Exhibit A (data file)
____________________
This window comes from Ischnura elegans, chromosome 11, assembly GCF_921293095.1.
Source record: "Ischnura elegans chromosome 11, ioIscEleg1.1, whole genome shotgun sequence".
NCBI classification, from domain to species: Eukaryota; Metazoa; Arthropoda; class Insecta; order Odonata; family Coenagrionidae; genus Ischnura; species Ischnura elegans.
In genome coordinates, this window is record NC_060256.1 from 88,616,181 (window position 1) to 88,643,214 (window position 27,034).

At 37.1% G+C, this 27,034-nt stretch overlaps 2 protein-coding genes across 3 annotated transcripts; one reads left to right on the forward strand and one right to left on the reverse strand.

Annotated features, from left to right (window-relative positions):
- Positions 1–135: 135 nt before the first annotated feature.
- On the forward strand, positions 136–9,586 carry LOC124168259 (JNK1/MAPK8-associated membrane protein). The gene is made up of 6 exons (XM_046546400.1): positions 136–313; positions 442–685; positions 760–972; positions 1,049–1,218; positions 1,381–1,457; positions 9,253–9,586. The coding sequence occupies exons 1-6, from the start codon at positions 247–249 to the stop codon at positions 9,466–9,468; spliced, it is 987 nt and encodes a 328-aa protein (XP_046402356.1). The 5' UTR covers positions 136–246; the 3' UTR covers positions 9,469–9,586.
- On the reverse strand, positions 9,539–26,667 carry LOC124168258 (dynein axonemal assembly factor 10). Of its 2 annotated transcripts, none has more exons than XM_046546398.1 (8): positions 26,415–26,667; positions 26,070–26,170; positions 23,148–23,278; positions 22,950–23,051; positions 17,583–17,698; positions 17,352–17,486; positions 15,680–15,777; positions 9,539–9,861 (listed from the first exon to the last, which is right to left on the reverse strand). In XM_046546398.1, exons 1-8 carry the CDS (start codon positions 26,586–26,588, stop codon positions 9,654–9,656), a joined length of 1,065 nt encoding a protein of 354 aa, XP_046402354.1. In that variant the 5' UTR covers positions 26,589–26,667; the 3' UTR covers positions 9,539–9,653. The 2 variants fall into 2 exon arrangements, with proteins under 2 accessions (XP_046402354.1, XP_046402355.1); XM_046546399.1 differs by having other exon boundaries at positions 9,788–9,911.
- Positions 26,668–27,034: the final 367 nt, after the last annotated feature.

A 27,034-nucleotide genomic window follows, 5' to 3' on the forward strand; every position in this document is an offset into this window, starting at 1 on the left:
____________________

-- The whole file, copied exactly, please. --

This window comes from Ischnura elegans, chromosome 11, assembly GCF_921293095.1.
Source record: "Ischnura elegans chromosome 11, ioIscEleg1.1, whole genome shotgun sequence".
NCBI classification, from domain to species: Eukaryota; Metazoa; Arthropoda; class Insecta; order Odonata; family Coenagrionidae; genus Ischnura; species Ischnura elegans.
In genome coordinates, this window is record NC_060256.1 from 88,616,181 (window position 1) to 88,643,214 (window position 27,034).

At 37.1% G+C, this 27,034-nt stretch overlaps 2 protein-coding genes across 3 annotated transcripts; one reads left to right on the forward strand and one right to left on the reverse strand.

Annotated features, from left to right (window-relative positions):
- Positions 1–135: 135 nt before the first annotated feature.
- On the forward strand, positions 136–9,586 carry LOC124168259 (JNK1/MAPK8-associated membrane protein). The gene is made up of 6 exons (XM_046546400.1): positions 136–313; positions 442–685; positions 760–972; positions 1,049–1,218; positions 1,381–1,457; positions 9,253–9,586. The coding sequence occupies exons 1-6, from the start codon at positions 247–249 to the stop codon at positions 9,466–9,468; spliced, it is 987 nt and encodes a 328-aa protein (XP_046402356.1). The 5' UTR covers positions 136–246; the 3' UTR covers positions 9,469–9,586.
- On the reverse strand, positions 9,539–26,667 carry LOC124168258 (dynein axonemal assembly factor 10). Of its 2 annotated transcripts, none has more exons than XM_046546398.1 (8): positions 26,415–26,667; positions 26,070–26,170; positions 23,148–23,278; positions 22,950–23,051; positions 17,583–17,698; positions 17,352–17,486; positions 15,680–15,777; positions 9,539–9,861 (listed from the first exon to the last, which is right to left on the reverse strand). In XM_046546398.1, exons 1-8 carry the CDS (start codon positions 26,586–26,588, stop codon positions 9,654–9,656), a joined length of 1,065 nt encoding a protein of 354 aa, XP_046402354.1. In that variant the 5' UTR covers positions 26,589–26,667; the 3' UTR covers positions 9,539–9,653. The 2 variants fall into 2 exon arrangements, with proteins under 2 accessions (XP_046402354.1, XP_046402355.1); XM_046546399.1 differs by having other exon boundaries at positions 9,788–9,911.
- Positions 26,668–27,034: the final 367 nt, after the last annotated feature.

A 27,034-nucleotide genomic window follows, 5' to 3' on the forward strand; every position in this document is an offset into this window, starting at 1 on the left: